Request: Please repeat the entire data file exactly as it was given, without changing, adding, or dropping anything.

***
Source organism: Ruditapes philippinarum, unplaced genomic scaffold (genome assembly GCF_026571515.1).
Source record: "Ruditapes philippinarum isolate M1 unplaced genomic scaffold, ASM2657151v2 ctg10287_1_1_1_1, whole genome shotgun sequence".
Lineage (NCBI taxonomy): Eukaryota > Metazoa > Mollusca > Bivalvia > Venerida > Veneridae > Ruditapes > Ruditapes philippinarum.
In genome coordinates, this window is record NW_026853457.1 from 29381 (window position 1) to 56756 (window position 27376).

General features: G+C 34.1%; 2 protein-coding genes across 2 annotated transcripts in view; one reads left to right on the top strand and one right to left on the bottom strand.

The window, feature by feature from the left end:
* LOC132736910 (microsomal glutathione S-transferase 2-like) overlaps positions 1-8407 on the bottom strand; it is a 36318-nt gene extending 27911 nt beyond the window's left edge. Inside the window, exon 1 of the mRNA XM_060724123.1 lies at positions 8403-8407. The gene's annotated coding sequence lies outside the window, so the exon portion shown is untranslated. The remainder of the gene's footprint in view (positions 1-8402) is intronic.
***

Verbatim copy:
Source organism: Ruditapes philippinarum, unplaced genomic scaffold (genome assembly GCF_026571515.1).
Source record: "Ruditapes philippinarum isolate M1 unplaced genomic scaffold, ASM2657151v2 ctg10287_1_1_1_1, whole genome shotgun sequence".
Lineage (NCBI taxonomy): Eukaryota > Metazoa > Mollusca > Bivalvia > Venerida > Veneridae > Ruditapes > Ruditapes philippinarum.
In genome coordinates, this window is record NW_026853457.1 from 29381 (window position 1) to 56756 (window position 27376).

General features: G+C 34.1%; 2 protein-coding genes across 2 annotated transcripts in view; one reads left to right on the top strand and one right to left on the bottom strand.

The window, feature by feature from the left end:
* LOC132736910 (microsomal glutathione S-transferase 2-like) overlaps positions 1-8407 on the bottom strand; it is a 36318-nt gene extending 27911 nt beyond the window's left edge. Inside the window, exon 1 of the mRNA XM_060724123.1 lies at positions 8403-8407. The gene's annotated coding sequence lies outside the window, so the exon portion shown is untranslated. The remainder of the gene's footprint in view (positions 1-8402) is intronic.